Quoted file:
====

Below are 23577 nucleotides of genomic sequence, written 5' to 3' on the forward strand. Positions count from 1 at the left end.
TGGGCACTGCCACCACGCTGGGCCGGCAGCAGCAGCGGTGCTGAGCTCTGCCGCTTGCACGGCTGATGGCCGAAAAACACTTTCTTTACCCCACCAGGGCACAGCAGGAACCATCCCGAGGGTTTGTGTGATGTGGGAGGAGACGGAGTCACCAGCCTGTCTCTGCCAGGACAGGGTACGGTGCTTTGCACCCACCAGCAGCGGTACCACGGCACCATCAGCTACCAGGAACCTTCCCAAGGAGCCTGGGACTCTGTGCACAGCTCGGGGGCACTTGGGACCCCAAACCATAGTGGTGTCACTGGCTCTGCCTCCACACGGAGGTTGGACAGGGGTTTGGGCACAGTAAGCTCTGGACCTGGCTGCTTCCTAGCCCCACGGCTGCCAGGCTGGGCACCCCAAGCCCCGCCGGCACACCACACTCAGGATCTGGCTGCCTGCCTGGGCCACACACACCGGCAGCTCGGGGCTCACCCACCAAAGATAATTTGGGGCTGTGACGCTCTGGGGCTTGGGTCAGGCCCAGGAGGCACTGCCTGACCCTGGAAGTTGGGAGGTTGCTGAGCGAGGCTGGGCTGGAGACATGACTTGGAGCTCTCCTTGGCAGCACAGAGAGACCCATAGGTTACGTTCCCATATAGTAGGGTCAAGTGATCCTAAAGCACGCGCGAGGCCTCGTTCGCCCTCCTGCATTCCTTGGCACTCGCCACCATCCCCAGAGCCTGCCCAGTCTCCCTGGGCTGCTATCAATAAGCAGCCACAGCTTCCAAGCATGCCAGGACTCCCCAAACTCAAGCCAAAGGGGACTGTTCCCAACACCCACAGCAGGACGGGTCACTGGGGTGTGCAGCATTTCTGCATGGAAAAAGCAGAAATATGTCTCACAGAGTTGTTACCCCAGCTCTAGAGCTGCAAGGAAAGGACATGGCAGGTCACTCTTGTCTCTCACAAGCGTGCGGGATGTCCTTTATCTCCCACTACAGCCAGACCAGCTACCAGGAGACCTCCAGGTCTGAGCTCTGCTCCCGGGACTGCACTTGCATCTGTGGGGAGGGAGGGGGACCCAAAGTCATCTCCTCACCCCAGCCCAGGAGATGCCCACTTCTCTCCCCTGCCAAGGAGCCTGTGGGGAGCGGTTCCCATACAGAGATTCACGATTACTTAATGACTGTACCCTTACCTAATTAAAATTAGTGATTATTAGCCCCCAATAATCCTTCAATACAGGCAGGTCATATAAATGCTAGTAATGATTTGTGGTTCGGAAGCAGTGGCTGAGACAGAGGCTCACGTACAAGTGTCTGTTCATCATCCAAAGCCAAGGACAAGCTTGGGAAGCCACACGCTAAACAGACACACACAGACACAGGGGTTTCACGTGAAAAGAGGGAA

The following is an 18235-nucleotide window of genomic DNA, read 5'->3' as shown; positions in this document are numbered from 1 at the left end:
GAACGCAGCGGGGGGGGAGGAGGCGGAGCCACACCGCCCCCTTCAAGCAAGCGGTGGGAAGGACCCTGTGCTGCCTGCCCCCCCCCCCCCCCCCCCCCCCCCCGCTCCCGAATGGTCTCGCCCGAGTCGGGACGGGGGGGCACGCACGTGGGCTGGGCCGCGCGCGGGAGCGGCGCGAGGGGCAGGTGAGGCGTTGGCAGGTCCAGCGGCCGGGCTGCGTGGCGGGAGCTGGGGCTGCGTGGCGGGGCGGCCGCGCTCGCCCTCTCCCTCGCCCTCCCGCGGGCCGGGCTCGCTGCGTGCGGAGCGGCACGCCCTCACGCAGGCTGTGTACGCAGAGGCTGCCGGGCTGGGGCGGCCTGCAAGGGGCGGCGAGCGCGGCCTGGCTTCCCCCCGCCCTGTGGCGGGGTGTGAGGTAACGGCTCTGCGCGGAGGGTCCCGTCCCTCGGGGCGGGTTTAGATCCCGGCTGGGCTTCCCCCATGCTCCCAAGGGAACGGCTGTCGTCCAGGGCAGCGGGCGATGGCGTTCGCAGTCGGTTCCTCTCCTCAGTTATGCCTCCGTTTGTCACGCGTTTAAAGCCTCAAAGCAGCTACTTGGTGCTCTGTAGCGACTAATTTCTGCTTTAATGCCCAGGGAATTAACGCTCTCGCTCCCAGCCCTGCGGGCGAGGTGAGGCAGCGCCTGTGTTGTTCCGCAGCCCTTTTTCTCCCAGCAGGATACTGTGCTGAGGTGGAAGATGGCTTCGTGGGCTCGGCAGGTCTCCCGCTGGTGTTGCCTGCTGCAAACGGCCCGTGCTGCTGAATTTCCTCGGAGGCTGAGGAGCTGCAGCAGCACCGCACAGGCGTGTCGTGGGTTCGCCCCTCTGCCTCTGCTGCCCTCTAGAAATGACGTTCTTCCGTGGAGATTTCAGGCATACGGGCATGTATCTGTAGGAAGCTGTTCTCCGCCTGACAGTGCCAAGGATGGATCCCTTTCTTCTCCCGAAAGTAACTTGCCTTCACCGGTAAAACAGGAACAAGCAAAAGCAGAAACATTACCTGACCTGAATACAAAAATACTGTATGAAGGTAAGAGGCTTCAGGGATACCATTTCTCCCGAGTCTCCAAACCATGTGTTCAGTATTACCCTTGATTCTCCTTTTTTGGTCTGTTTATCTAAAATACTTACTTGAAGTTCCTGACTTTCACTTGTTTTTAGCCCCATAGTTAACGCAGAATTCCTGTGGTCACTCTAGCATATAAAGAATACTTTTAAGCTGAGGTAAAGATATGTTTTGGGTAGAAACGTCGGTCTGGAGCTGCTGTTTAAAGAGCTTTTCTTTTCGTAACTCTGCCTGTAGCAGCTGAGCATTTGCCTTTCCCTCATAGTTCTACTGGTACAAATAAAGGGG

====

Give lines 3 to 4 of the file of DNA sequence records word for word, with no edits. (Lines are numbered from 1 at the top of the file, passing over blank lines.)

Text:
The following is an 18235-nucleotide window of genomic DNA, read 5'->3' as shown; positions in this document are numbered from 1 at the left end:
GAACGCAGCGGGGGGGGAGGAGGCGGAGCCACACCGCCCCCTTCAAGCAAGCGGTGGGAAGGACCCTGTGCTGCCTGCCCCCCCCCCCCCCCCCCCCCCCCCCGCTCCCGAATGGTCTCGCCCGAGTCGGGACGGGGGGGCACGCACGTGGGCTGGGCCGCGCGCGGGAGCGGCGCGAGGGGCAGGTGAGGCGTTGGCAGGTCCAGCGGCCGGGCTGCGTGGCGGGAGCTGGGGCTGCGTGGCGGGGCGGCCGCGCTCGCCCTCTCCCTCGCCCTCCCGCGGGCCGGGCTCGCTGCGTGCGGAGCGGCACGCCCTCACGCAGGCTGTGTACGCAGAGGCTGCCGGGCTGGGGCGGCCTGCAAGGGGCGGCGAGCGCGGCCTGGCTTCCCCCCGCCCTGTGGCGGGGTGTGAGGTAACGGCTCTGCGCGGAGGGTCCCGTCCCTCGGGGCGGGTTTAGATCCCGGCTGGGCTTCCCCCATGCTCCCAAGGGAACGGCTGTCGTCCAGGGCAGCGGGCGATGGCGTTCGCAGTCGGTTCCTCTCCTCAGTTATGCCTCCGTTTGTCACGCGTTTAAAGCCTCAAAGCAGCTACTTGGTGCTCTGTAGCGACTAATTTCTGCTTTAATGCCCAGGGAATTAACGCTCTCGCTCCCAGCCCTGCGGGCGAGGTGAGGCAGCGCCTGTGTTGTTCCGCAGCCCTTTTTCTCCCAGCAGGATACTGTGCTGAGGTGGAAGATGGCTTCGTGGGCTCGGCAGGTCTCCCGCTGGTGTTGCCTGCTGCAAACGGCCCGTGCTGCTGAATTTCCTCGGAGGCTGAGGAGCTGCAGCAGCACCGCACAGGCGTGTCGTGGGTTCGCCCCTCTGCCTCTGCTGCCCTCTAGAAATGACGTTCTTCCGTGGAGATTTCAGGCATACGGGCATGTATCTGTAGGAAGCTGTTCTCCGCCTGACAGTGCCAAGGATGGATCCCTTTCTTCTCCCGAAAGTAACTTGCCTTCACCGGTAAAACAGGAACAAGCAAAAGCAGAAACATTACCTGACCTGAATACAAAAATACTGTATGAAGGTAAGAGGCTTCAGGGATACCATTTCTCCCGAGTCTCCAAACCATGTGTTCAGTATTACCCTTGATTCTCCTTTTTTGGTCTGTTTATCTAAAATACTTACTTGAAGTTCCTGACTTTCACTTGTTTTTAGCCCCATAGTTAACGCAGAATTCCTGTGGTCACTCTAGCATATAAAGAATACTTTTAAGCTGAGGTAAAGATATGTTTTGGGTAGAAACGTCGGTCTGGAGCTGCTGTTTAAAGAGCTTTTCTTTTCGTAACTCTGCCTGTAGCAGCTGAGCATTTGCCTTTCCCTCATAGTTCTACTGGTACAAATAAAGGGG